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Ruairi Quinn (pictured) will be noting again the amount of time spent teaching religion and Irish in our primary schools.
The results of the latest international school literacy and numeracy tests conducted among 50 countries were released this week.
Ireland is doing well, but perhaps not well enough. Ireland was very near the top in reading literacy (10th) and not too bad in maths (17th) and science (22nd).
The best-performing countries were generally Asian, which tells us something as traditional teaching methods (and values) have been retained there to a much greater extent than in Europe. Among EU27 countries only, Ireland came 4th in reading and 10th in maths.
But Ireland scored much higher than Norway, Australia and New Zealand in all 3 subjects.
Ireland scored much higher than France in reading (France didn't take part in the other two).
Ireland scored much higher than Sweden in reading and maths.
All of these countries are frequently cited by the likes of Ruairi as countries with secular education systems that Ireland should aspire to. I doubt that they spend much time teaching religion in schools in those countries.
No doubt Ruairi is once again thinking that the explanation for our less than absolutely worldclass results lies in the amount of time spent teaching religion and Irish. However, how does he explain why the countries cited above did so badly?
But, the real clincher is as follows: the country that came top in Europe in maths was Northern Ireland. It came 6th in the world. The five countries that beat it were all Asian. Northern Ireland was miles ahead of any other European country in this subject. Northern Ireland also came 5th overall in reading in the world and 2nd among EU27 countries.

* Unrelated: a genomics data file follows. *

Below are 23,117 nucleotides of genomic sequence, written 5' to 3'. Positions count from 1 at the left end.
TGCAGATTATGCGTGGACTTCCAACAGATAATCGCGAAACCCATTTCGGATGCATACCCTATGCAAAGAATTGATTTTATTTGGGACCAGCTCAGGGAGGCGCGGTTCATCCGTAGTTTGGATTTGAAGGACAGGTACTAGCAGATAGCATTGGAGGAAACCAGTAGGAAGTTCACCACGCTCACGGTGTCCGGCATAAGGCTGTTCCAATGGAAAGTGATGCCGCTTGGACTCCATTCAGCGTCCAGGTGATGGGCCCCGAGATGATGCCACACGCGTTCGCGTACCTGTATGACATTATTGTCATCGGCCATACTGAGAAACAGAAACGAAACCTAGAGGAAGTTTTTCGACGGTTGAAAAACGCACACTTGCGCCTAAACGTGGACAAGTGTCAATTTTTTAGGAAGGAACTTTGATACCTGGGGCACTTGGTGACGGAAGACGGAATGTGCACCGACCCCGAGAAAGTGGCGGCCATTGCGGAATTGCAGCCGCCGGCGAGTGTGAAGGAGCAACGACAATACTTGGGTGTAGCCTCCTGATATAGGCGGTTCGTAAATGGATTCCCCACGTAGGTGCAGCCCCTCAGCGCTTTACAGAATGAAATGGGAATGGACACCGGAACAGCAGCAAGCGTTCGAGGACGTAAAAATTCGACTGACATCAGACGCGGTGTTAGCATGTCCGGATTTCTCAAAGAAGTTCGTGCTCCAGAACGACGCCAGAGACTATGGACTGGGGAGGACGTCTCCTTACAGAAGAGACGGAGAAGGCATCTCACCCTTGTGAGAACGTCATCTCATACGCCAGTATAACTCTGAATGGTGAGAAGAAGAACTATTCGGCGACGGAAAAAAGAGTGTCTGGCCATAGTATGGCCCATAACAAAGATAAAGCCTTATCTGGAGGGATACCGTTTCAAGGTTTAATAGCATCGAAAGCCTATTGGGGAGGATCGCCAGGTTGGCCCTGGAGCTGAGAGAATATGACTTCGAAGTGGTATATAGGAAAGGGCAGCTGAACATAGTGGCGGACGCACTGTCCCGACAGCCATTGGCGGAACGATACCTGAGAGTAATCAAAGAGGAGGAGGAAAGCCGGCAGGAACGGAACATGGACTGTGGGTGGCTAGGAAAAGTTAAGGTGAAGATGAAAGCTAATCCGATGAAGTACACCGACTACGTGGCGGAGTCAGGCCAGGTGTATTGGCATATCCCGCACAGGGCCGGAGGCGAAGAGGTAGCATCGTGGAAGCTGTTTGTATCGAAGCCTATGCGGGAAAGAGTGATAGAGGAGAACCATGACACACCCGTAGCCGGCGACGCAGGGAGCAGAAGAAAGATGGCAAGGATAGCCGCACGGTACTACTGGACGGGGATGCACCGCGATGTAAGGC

As it happens, close to 60 per cent of Northern Ireland primary school pupils attend Catholic-run schools. In those schools, the time spent teaching religion and Irish (and indeed Gaelic football, as results in recent years would indicate) is similar to that in the Republic.
So, I wait to hear Ruairi's explanation of how Northern Ireland performed so well. Catholic schools in Northern Ireland are the epitome of everything the Dublin 4 liberals and secularists hate about an education system.
The secularists may say that the state sector in Northern Ireland is larger than in the Republic (a bit over 40 per cent of primary school pupils, overwhelmingly Protestants, attend this sector). However, this cannot possibly explain Northern Ireland's good performance. Numerous other studies have shown Catholic schools in Northern Ireland performing better than the state (Protestant) schools. For example, here is a link to one such report from earlier this year.
If Ruairi wants to study a good schools model for teaching reading and maths in the Republic, instead of sending his officials at great expense to the far-flung corners of the earth, he should save money and send a team of officials on a short journey across the border to study Catholic schools in Northern Ireland.
I doubt he’ll do that though.